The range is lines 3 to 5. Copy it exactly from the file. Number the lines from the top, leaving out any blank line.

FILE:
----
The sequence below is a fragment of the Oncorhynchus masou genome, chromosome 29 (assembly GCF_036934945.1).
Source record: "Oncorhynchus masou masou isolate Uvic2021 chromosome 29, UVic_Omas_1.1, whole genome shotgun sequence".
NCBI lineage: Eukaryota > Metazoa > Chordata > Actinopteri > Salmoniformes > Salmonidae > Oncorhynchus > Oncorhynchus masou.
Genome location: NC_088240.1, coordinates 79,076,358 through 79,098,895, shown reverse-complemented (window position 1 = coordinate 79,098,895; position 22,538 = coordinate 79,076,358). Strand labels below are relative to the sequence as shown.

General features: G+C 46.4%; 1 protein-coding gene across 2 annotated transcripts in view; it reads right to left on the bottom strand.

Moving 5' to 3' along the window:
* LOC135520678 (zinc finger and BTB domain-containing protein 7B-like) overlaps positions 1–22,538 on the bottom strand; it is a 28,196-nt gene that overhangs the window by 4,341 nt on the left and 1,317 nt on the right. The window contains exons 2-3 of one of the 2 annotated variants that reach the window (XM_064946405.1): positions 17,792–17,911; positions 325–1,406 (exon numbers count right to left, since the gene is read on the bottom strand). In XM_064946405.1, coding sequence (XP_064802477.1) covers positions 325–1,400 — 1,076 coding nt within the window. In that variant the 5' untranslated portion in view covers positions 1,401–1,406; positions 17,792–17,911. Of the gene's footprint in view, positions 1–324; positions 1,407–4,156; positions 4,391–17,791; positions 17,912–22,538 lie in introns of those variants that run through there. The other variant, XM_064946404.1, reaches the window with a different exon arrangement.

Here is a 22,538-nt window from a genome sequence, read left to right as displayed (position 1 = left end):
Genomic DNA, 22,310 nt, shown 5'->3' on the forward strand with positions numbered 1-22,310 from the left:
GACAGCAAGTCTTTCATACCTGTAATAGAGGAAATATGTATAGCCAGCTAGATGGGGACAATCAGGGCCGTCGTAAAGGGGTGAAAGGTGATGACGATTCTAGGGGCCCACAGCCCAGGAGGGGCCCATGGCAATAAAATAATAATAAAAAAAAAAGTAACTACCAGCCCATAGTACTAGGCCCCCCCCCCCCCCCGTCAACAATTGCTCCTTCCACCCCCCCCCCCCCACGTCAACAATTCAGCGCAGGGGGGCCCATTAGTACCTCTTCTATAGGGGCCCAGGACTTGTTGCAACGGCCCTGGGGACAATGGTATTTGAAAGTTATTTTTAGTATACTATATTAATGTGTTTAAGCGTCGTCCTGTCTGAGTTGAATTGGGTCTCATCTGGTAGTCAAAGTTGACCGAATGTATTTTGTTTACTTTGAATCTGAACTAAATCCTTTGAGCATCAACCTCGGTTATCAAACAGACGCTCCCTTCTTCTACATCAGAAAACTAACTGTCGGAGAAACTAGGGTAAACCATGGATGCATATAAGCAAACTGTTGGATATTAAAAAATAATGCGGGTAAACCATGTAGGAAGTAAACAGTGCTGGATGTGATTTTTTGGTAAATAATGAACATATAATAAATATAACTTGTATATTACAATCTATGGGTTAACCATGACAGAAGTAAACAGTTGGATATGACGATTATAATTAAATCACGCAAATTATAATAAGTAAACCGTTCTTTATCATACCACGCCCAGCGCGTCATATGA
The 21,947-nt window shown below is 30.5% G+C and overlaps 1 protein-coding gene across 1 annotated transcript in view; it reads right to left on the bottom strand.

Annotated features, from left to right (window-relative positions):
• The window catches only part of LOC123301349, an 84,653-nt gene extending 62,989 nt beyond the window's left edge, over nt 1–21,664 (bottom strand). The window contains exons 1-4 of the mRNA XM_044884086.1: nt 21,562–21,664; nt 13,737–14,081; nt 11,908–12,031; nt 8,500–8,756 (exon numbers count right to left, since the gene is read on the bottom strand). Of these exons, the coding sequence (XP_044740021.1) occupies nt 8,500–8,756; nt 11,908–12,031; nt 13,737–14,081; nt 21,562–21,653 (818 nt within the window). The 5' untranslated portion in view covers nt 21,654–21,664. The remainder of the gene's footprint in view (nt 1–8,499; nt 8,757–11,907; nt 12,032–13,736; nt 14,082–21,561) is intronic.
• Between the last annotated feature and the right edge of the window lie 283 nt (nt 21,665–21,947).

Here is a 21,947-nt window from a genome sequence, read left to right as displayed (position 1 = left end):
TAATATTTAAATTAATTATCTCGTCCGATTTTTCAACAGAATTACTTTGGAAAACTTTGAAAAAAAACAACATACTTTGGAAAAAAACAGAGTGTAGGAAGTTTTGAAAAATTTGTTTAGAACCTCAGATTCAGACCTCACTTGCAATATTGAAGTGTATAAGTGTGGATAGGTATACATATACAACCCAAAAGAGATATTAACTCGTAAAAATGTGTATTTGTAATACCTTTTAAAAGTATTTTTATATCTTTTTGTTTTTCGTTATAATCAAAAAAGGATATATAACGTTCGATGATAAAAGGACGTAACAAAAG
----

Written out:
NCBI lineage: Eukaryota > Metazoa > Chordata > Actinopteri > Salmoniformes > Salmonidae > Oncorhynchus > Oncorhynchus masou.
Genome location: NC_088240.1, coordinates 79,076,358 through 79,098,895, shown reverse-complemented (window position 1 = coordinate 79,098,895; position 22,538 = coordinate 79,076,358). Strand labels below are relative to the sequence as shown.

General features: G+C 46.4%; 1 protein-coding gene across 2 annotated transcripts in view; it reads right to left on the bottom strand.